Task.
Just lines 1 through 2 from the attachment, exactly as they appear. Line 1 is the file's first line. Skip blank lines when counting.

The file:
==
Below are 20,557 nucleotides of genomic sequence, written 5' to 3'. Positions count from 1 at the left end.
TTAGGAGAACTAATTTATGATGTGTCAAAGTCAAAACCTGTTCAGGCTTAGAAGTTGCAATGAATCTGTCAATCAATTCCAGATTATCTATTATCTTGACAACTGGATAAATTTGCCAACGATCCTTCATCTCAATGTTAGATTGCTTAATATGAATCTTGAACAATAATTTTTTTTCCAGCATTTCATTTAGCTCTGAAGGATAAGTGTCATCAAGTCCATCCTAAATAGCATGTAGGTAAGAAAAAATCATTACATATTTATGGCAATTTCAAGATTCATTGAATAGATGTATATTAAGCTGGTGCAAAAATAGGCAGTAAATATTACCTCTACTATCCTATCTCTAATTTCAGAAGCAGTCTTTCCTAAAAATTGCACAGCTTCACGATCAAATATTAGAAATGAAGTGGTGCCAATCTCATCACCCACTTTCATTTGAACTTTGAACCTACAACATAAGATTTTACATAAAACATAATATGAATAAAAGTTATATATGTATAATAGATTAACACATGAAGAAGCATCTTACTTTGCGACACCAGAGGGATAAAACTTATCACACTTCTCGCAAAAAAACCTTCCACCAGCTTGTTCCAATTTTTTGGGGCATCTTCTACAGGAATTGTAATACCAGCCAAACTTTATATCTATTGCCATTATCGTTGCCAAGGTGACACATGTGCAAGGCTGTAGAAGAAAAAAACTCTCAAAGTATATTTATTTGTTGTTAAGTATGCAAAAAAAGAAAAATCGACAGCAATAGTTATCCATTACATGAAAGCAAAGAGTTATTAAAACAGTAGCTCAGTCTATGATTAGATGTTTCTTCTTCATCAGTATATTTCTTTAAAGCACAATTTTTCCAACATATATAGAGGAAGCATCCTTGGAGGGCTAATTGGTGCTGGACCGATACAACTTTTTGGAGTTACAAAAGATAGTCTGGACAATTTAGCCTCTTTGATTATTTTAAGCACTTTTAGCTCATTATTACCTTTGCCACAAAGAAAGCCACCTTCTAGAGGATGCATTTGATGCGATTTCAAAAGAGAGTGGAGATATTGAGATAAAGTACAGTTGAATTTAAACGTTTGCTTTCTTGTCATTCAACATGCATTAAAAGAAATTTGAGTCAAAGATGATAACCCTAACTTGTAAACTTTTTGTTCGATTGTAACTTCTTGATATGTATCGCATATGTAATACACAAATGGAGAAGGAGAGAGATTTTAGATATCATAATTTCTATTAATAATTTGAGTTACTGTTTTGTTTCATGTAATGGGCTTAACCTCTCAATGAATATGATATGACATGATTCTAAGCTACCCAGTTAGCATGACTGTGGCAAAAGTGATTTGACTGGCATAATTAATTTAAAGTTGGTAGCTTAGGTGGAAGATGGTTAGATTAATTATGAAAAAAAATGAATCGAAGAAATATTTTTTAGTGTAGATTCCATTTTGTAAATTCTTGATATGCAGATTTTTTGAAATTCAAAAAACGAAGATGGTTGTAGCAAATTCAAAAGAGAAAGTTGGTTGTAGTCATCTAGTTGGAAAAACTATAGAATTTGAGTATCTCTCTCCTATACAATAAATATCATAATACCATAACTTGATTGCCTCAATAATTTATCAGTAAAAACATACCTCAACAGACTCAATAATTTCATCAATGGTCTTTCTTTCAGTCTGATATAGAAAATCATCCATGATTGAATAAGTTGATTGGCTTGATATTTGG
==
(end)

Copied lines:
Below are 20,557 nucleotides of genomic sequence, written 5' to 3'. Positions count from 1 at the left end.
TTAGGAGAACTAATTTATGATGTGTCAAAGTCAAAACCTGTTCAGGCTTAGAAGTTGCAATGAATCTGTCAATCAATTCCAGATTATCTATTATCTTGACAACTGGATAAATTTGCCAACGATCCTTCATCTCAATGTTAGATTGCTTAATATGAATCTTGAACAATAATTTTTTTTCCAGCATTTCATTTAGCTCTGAAGGATAAGTGTCATCAAGTCCATCCTAAATAGCATGTAGGTAAGAAAAAATCATTACATATTTATGGCAATTTCAAGATTCATTGAATAGATGTATATTAAGCTGGTGCAAAAATAGGCAGTAAATATTACCTCTACTATCCTATCTCTAATTTCAGAAGCAGTCTTTCCTAAAAATTGCACAGCTTCACGATCAAATATTAGAAATGAAGTGGTGCCAATCTCATCACCCACTTTCATTTGAACTTTGAACCTACAACATAAGATTTTACATAAAACATAATATGAATAAAAGTTATATATGTATAATAGATTAACACATGAAGAAGCATCTTACTTTGCGACACCAGAGGGATAAAACTTATCACACTTCTCGCAAAAAAACCTTCCACCAGCTTGTTCCAATTTTTTGGGGCATCTTCTACAGGAATTGTAATACCAGCCAAACTTTATATCTATTGCCATTATCGTTGCCAAGGTGACACATGTGCAAGGCTGTAGAAGAAAAAAACTCTCAAAGTATATTTATTTGTTGTTAAGTATGCAAAAAAAGAAAAATCGACAGCAATAGTTATCCATTACATGAAAGCAAAGAGTTATTAAAACAGTAGCTCAGTCTATGATTAGATGTTTCTTCTTCATCAGTATATTTCTTTAAAGCACAATTTTTCCAACATATATAGAGGAAGCATCCTTGGAGGGCTAATTGGTGCTGGACCGATACAACTTTTTGGAGTTACAAAAGATAGTCTGGACAATTTAGCCTCTTTGATTATTTTAAGCACTTTTAGCTCATTATTACCTTTGCCACAAAGAAAGCCACCTTCTAGAGGATGCATTTGATGCGATTTCAAAAGAGAGTGGAGATATTGAGATAAAGTACAGTTGAATTTAAACGTTTGCTTTCTTGTCATTCAACATGCATTAAAAGAAATTTGAGTCAAAGATGATAACCCTAACTTGTAAACTTTTTGTTCGATTGTAACTTCTTGATATGTATCGCATATGTAATACACAAATGGAGAAGGAGAGAGATTTTAGATATCATAATTTCTATTAATAATTTGAGTTACTGTTTTGTTTCATGTAATGGGCTTAACCTCTCAATGAATATGATATGACATGATTCTAAGCTACCCAGTTAGCATGACTGTGGCAAAAGTGATTTGACTGGCATAATTAATTTAAAGTTGGTAGCTTAGGTGGAAGATGGTTAGATTAATTATGAAAAAAAATGAATCGAAGAAATATTTTTTAGTGTAGATTCCATTTTGTAAATTCTTGATATGCAGATTTTTTGAAATTCAAAAAACGAAGATGGTTGTAGCAAATTCAAAAGAGAAAGTTGGTTGTAGTCATCTAGTTGGAAAAACTATAGAATTTGAGTATCTCTCTCCTATACAATAAATATCATAATACCATAACTTGATTGCCTCAATAATTTATCAGTAAAAACATACCTCAACAGACTCAATAATTTCATCAATGGTCTTTCTTTCAGTCTGATATAGAAAATCATCCATGATTGAATAAGTTGATTGGCTTGATATTTGG